Kanye West continues to be a lightning rod for discussion whenever he speaks out, be it regarding music, politics, religion, or fashion. He touched on all of the above last week (plus more) when he joined Beats 1 Radio’s Zane Lowe for a nearly two-hour discussion in promotion of his long-delayed Jesus Is King album.
Early in the interview, West revealed a particularly interesting soundbite regarding the future of his Yeezy sneaker production, saying that within the next two years, “We’re gonna’ bring them back to the States.” Along with that, he added that “injection molded shoes” could be produced in U.S. factories, as well as hiring workers through prison reform systems.
“For me, as a founder, it’s really important to bring these jobs back to America," West explained. In addition to economic considerations, bring the manufacturing stateside would also allow for a more fluid development process—citing delays with the design of a motorcycle boot that has been stuck in customs as additional motivation.
While the production of Yeezys in America sounds like a great idea, this wouldn’t be the first time West has led his fans astray. The very album he was promoting at the time of the interview was originally promised back in September, and followed a prior album scheduled to drop in September 2018 which never materialized.
But even if West is sincere in his efforts, how realistic would it actually be? Could Yeezys really be made in America in just two years time? There is some precedent—the amount of U.S. footwear production is microscopic in the overall market, but it does exist.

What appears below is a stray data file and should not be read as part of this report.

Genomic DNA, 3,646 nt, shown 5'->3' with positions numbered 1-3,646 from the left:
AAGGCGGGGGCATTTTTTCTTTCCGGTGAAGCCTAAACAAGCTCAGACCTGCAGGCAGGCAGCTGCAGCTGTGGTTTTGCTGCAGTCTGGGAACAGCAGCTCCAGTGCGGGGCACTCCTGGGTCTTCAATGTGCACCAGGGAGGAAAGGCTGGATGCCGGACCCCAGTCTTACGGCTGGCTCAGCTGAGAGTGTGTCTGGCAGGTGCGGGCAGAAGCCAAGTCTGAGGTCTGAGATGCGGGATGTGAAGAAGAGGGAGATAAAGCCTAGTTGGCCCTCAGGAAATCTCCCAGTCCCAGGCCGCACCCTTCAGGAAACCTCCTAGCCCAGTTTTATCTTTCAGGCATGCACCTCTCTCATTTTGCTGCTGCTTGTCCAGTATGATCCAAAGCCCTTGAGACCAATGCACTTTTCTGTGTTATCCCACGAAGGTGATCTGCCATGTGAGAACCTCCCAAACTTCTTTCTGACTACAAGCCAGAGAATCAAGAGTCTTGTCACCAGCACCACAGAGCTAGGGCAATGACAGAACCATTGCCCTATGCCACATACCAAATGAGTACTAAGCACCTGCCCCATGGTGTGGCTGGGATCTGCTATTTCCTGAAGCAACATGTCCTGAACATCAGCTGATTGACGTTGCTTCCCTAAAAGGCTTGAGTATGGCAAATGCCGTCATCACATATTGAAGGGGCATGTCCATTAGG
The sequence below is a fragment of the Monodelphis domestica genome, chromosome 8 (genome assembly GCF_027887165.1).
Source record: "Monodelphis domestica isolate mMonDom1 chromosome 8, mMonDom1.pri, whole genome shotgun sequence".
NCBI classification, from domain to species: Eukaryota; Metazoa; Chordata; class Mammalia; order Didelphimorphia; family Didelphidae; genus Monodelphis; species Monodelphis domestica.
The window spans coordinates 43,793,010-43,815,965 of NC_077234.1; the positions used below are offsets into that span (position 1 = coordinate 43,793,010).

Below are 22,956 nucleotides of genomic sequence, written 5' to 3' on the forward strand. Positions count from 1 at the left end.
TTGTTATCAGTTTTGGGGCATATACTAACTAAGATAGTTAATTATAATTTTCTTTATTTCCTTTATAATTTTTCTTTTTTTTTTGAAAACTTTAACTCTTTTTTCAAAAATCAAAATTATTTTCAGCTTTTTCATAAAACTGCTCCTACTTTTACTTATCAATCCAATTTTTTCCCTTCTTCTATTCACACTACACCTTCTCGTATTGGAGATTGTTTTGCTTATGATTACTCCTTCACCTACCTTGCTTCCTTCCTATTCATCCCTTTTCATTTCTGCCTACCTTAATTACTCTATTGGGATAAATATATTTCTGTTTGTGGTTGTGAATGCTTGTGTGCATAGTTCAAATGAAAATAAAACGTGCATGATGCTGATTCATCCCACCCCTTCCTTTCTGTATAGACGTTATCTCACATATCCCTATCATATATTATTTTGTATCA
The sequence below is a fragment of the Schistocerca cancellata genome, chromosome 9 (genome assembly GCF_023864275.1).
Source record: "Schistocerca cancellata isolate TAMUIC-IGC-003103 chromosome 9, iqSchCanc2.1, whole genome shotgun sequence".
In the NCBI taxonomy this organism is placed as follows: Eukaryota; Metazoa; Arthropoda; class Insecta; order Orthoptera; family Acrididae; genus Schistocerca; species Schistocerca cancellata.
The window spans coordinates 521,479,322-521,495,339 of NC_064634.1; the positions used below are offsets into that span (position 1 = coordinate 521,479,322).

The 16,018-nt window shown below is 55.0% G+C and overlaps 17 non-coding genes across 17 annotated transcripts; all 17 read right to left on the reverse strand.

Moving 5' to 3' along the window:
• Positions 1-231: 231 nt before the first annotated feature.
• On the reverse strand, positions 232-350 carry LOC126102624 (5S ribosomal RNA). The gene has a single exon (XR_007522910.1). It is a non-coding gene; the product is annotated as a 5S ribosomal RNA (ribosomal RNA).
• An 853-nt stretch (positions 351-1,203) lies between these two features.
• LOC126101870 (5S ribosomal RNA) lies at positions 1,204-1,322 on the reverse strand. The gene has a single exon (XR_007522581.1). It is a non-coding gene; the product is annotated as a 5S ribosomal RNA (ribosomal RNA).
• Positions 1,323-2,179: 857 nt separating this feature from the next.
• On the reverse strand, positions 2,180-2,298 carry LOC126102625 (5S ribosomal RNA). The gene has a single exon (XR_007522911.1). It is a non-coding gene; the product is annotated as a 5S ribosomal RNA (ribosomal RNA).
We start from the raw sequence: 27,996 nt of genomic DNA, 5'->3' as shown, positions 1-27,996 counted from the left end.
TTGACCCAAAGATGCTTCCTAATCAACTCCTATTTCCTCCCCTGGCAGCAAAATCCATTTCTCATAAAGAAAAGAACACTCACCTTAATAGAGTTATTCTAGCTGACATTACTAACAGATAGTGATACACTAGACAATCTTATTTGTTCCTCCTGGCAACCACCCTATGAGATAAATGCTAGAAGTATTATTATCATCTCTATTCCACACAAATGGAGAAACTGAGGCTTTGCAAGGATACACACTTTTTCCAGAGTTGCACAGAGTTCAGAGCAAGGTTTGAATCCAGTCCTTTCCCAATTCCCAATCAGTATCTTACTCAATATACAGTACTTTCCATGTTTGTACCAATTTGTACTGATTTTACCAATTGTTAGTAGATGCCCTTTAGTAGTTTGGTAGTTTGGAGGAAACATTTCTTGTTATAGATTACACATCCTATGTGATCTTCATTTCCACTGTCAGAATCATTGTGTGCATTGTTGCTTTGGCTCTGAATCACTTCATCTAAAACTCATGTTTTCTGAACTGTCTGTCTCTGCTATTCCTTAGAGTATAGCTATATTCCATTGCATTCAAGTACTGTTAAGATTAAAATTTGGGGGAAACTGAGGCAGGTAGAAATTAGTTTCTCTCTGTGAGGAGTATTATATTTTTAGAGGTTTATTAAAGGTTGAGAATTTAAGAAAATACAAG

Portland, while best known in the sneaker world as the U.S. headquarters of Nike and Adidas, is home to smaller brands like Keen, who assembles some footwear there, and Danner, whose military contracts require 100 percent of its service products be sourced in the U.S. Additional examples include Texas’ San Antonio Shoemakers, Munro in Arkansas, Okabashi in Georgia who specialize in sandals, Wolverine in Michigan, and Connecticut’s HH Brown Shoe Company.
The best known however is New Balance. As with Danner, its military contracted footwear is sourced entirely in the U.S., but the majority its high-price/low-tech offerings are merely assembled in New England after the parts are imported from China.
Despite these examples, the vast majority of the roughly 300 domestic producers are one-person operations and cobblers. According to Footwear Distributors & Retailers of America (FDRA) President and CEO Matt Priest, 99 percent of shoes sold domestically are imported.
An expert on the subject as head of the FDRA, Priest recently lead the charge against President Donald Trump’s tariffs, helping to pen a letter signed by nearly 200 brands including Adidas, Asics, Converse, Foot Locker, Nike, Puma, Reebok, and Under Armour, to reconsider the move. He currently is a member of the Board of Directors at the Fashion Footwear Association of New York and charity organization Soles4Souls in addition to his position with the FDRA, and formerly served as Deputy Assistant Secretary for Textiles and Apparel at the U.S. Department of Commerce.
Priest has tracked West’s movements in the footwear industry and as a personality, and even owns a few pairs of Yeezys himself. In light of these recent claim, we reached out for his take on how much of a reality U.S.-made Yeezys could actually. Read on to find out what Priest thinks is possible, the challenges faced, and if bringing footwear production back to America is really as good as it sounds.
What are your thoughts on what Kanye West’s Yeezy line has grown into and become since moving over to Adidas from Nike?